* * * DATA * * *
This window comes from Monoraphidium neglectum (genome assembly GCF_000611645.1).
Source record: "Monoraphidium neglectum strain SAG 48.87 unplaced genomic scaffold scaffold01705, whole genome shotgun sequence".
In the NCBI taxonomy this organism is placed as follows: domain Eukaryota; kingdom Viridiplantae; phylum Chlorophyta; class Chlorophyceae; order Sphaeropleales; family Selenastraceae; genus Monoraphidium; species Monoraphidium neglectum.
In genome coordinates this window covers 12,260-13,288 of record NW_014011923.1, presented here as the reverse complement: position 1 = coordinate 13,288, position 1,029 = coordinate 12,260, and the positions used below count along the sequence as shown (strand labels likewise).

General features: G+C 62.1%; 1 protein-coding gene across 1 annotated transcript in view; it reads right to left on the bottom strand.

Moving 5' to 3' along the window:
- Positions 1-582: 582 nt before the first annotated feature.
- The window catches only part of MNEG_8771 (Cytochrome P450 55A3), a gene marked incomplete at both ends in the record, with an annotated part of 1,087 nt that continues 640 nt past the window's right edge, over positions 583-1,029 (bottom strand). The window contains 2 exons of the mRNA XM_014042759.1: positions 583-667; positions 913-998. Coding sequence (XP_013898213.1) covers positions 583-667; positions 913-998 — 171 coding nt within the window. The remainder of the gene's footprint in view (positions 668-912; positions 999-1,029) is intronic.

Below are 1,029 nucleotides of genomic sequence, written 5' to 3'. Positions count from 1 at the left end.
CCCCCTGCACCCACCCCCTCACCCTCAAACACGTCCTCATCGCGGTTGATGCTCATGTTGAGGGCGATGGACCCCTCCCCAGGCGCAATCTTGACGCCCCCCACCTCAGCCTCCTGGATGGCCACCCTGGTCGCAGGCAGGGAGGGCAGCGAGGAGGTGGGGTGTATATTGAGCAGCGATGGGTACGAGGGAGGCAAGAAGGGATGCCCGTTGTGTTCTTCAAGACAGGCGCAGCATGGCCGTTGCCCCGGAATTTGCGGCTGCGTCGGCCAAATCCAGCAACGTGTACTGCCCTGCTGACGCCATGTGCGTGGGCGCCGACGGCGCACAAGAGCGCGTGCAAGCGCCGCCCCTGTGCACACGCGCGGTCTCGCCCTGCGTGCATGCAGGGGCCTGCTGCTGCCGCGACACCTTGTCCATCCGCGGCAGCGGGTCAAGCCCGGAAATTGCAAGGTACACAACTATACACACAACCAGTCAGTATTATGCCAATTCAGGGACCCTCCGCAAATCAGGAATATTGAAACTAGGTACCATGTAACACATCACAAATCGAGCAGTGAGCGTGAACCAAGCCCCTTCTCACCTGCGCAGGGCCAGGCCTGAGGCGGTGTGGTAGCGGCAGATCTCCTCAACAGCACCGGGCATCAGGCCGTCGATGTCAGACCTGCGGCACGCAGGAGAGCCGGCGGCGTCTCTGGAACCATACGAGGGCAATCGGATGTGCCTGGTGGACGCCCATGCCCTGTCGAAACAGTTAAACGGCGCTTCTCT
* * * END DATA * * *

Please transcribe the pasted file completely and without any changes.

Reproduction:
This window comes from Monoraphidium neglectum (genome assembly GCF_000611645.1).
Source record: "Monoraphidium neglectum strain SAG 48.87 unplaced genomic scaffold scaffold01705, whole genome shotgun sequence".
In the NCBI taxonomy this organism is placed as follows: domain Eukaryota; kingdom Viridiplantae; phylum Chlorophyta; class Chlorophyceae; order Sphaeropleales; family Selenastraceae; genus Monoraphidium; species Monoraphidium neglectum.
In genome coordinates this window covers 12,260-13,288 of record NW_014011923.1, presented here as the reverse complement: position 1 = coordinate 13,288, position 1,029 = coordinate 12,260, and the positions used below count along the sequence as shown (strand labels likewise).

General features: G+C 62.1%; 1 protein-coding gene across 1 annotated transcript in view; it reads right to left on the bottom strand.

Moving 5' to 3' along the window:
- Positions 1-582: 582 nt before the first annotated feature.
- The window catches only part of MNEG_8771 (Cytochrome P450 55A3), a gene marked incomplete at both ends in the record, with an annotated part of 1,087 nt that continues 640 nt past the window's right edge, over positions 583-1,029 (bottom strand). The window contains 2 exons of the mRNA XM_014042759.1: positions 583-667; positions 913-998. Coding sequence (XP_013898213.1) covers positions 583-667; positions 913-998 — 171 coding nt within the window. The remainder of the gene's footprint in view (positions 668-912; positions 999-1,029) is intronic.

Below are 1,029 nucleotides of genomic sequence, written 5' to 3'. Positions count from 1 at the left end.
CCCCCTGCACCCACCCCCTCACCCTCAAACACGTCCTCATCGCGGTTGATGCTCATGTTGAGGGCGATGGACCCCTCCCCAGGCGCAATCTTGACGCCCCCCACCTCAGCCTCCTGGATGGCCACCCTGGTCGCAGGCAGGGAGGGCAGCGAGGAGGTGGGGTGTATATTGAGCAGCGATGGGTACGAGGGAGGCAAGAAGGGATGCCCGTTGTGTTCTTCAAGACAGGCGCAGCATGGCCGTTGCCCCGGAATTTGCGGCTGCGTCGGCCAAATCCAGCAACGTGTACTGCCCTGCTGACGCCATGTGCGTGGGCGCCGACGGCGCACAAGAGCGCGTGCAAGCGCCGCCCCTGTGCACACGCGCGGTCTCGCCCTGCGTGCATGCAGGGGCCTGCTGCTGCCGCGACACCTTGTCCATCCGCGGCAGCGGGTCAAGCCCGGAAATTGCAAGGTACACAACTATACACACAACCAGTCAGTATTATGCCAATTCAGGGACCCTCCGCAAATCAGGAATATTGAAACTAGGTACCATGTAACACATCACAAATCGAGCAGTGAGCGTGAACCAAGCCCCTTCTCACCTGCGCAGGGCCAGGCCTGAGGCGGTGTGGTAGCGGCAGATCTCCTCAACAGCACCGGGCATCAGGCCGTCGATGTCAGACCTGCGGCACGCAGGAGAGCCGGCGGCGTCTCTGGAACCATACGAGGGCAATCGGATGTGCCTGGTGGACGCCCATGCCCTGTCGAAACAGTTAAACGGCGCTTCTCT